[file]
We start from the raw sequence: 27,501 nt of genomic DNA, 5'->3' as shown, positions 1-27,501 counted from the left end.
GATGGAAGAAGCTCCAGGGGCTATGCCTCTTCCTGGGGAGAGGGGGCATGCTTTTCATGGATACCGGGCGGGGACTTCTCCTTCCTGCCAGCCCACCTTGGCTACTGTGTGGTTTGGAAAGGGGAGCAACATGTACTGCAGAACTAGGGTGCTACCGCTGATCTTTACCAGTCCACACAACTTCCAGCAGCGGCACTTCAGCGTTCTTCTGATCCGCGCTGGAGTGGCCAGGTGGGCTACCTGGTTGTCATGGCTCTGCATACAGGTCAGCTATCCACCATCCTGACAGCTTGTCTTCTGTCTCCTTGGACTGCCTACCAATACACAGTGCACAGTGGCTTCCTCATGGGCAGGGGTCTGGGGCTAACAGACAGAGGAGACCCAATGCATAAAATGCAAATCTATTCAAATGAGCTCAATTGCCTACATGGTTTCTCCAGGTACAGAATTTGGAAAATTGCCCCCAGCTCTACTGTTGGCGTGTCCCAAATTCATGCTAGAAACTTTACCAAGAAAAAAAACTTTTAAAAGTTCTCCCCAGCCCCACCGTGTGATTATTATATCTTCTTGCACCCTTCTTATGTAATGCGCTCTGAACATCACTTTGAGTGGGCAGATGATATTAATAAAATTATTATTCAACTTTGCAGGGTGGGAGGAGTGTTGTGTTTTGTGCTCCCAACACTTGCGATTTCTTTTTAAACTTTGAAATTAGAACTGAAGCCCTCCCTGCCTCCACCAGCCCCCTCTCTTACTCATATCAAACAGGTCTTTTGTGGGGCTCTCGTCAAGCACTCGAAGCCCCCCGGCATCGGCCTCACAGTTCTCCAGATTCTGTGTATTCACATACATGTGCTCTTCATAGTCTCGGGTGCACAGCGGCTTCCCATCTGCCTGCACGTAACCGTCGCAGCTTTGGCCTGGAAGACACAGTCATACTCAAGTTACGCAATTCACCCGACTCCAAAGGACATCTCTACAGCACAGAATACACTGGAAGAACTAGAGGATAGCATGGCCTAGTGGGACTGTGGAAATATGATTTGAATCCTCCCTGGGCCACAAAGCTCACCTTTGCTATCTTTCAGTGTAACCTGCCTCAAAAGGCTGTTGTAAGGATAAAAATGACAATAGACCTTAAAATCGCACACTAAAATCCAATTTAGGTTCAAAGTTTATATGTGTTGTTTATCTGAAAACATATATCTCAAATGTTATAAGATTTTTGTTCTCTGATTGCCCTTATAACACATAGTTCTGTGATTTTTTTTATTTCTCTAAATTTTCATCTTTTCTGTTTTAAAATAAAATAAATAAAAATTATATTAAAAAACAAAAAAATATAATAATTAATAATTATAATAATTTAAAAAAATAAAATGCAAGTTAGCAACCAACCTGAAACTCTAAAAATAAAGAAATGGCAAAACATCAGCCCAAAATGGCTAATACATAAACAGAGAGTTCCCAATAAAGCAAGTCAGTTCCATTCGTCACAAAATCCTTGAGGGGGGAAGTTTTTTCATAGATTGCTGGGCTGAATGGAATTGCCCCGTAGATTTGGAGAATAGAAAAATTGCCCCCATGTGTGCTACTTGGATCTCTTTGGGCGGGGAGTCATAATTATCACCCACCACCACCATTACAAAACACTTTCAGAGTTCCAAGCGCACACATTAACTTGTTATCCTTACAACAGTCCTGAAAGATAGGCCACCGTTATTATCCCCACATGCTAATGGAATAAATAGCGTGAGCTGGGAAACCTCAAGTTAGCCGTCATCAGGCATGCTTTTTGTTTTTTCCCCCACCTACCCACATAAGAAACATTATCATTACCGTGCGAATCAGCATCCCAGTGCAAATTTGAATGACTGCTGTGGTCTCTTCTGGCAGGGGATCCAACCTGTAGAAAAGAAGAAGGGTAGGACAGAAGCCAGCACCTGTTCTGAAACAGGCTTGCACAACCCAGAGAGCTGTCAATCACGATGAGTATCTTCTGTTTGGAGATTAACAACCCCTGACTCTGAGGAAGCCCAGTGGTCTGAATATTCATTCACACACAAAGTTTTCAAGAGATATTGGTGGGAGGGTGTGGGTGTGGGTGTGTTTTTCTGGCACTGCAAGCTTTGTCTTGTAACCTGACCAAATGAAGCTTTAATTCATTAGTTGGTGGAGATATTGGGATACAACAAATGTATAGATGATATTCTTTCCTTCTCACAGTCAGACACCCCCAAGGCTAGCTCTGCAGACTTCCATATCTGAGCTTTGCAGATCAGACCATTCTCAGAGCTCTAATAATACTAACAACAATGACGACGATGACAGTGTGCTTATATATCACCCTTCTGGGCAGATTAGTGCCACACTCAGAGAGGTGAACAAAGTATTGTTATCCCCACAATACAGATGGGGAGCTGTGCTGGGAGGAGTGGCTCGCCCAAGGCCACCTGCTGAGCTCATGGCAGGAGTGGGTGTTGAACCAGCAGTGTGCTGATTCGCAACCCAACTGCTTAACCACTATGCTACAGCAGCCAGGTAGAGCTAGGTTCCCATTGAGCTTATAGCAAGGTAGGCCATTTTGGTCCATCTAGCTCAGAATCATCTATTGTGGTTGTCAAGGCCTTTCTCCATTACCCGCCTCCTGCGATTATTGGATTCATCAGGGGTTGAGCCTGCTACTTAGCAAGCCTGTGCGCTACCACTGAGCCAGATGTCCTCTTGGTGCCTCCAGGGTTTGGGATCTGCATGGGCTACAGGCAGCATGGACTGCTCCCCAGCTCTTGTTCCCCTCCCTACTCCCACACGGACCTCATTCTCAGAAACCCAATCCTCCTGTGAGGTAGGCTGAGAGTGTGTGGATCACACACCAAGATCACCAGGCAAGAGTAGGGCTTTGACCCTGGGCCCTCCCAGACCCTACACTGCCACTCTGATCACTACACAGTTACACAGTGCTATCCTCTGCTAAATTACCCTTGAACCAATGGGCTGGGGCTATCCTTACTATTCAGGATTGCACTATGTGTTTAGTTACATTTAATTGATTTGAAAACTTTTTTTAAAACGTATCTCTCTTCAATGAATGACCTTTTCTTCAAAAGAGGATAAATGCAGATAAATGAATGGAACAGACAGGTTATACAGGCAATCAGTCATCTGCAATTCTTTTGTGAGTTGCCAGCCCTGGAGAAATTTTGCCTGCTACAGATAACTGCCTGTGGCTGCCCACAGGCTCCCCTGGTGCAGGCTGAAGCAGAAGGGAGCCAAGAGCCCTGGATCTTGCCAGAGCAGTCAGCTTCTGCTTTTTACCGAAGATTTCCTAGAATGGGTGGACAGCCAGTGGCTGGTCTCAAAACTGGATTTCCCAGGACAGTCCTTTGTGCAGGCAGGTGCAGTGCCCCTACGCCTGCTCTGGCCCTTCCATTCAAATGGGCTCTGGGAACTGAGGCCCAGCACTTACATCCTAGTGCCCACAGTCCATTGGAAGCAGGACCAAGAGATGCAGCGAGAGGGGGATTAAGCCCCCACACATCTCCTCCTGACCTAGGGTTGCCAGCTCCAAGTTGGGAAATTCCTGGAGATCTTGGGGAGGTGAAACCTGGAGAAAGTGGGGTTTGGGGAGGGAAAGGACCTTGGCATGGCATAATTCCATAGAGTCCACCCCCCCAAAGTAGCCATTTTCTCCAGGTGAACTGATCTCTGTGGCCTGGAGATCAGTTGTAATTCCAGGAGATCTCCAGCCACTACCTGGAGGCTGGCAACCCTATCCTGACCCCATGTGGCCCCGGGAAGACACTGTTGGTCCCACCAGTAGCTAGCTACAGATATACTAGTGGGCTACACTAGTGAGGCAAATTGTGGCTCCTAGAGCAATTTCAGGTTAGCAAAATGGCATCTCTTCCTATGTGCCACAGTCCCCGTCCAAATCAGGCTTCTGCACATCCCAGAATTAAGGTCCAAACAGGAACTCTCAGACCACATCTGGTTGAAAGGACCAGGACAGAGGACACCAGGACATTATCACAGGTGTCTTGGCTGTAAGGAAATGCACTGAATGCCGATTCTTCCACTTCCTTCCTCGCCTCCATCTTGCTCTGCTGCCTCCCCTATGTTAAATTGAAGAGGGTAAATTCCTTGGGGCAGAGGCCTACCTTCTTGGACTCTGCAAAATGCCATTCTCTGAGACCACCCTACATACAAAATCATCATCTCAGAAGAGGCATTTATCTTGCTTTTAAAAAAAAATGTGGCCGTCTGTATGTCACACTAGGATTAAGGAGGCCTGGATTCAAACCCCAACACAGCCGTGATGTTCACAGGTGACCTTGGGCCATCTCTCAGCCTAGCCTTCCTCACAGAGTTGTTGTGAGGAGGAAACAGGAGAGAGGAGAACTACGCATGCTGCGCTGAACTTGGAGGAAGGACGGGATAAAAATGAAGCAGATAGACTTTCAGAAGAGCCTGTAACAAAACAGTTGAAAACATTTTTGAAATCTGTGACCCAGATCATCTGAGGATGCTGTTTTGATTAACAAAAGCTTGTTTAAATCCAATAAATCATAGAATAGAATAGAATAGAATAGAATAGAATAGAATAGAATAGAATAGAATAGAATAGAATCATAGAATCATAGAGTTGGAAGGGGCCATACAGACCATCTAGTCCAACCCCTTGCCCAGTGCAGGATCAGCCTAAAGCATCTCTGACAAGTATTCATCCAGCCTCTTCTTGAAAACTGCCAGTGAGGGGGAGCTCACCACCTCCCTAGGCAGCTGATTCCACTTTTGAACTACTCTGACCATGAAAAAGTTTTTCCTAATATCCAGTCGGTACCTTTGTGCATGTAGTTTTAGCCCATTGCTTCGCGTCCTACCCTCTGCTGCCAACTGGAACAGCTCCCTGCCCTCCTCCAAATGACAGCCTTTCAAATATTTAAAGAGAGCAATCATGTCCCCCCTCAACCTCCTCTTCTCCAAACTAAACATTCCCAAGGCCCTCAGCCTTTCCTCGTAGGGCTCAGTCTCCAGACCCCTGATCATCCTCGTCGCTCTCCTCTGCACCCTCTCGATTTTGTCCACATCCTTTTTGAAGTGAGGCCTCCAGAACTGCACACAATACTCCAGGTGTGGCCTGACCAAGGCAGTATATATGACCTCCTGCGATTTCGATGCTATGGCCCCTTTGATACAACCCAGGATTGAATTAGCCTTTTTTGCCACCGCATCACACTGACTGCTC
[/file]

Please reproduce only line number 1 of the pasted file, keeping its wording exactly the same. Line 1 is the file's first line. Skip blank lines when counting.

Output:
We start from the raw sequence: 27,501 nt of genomic DNA, 5'->3' as shown, positions 1-27,501 counted from the left end.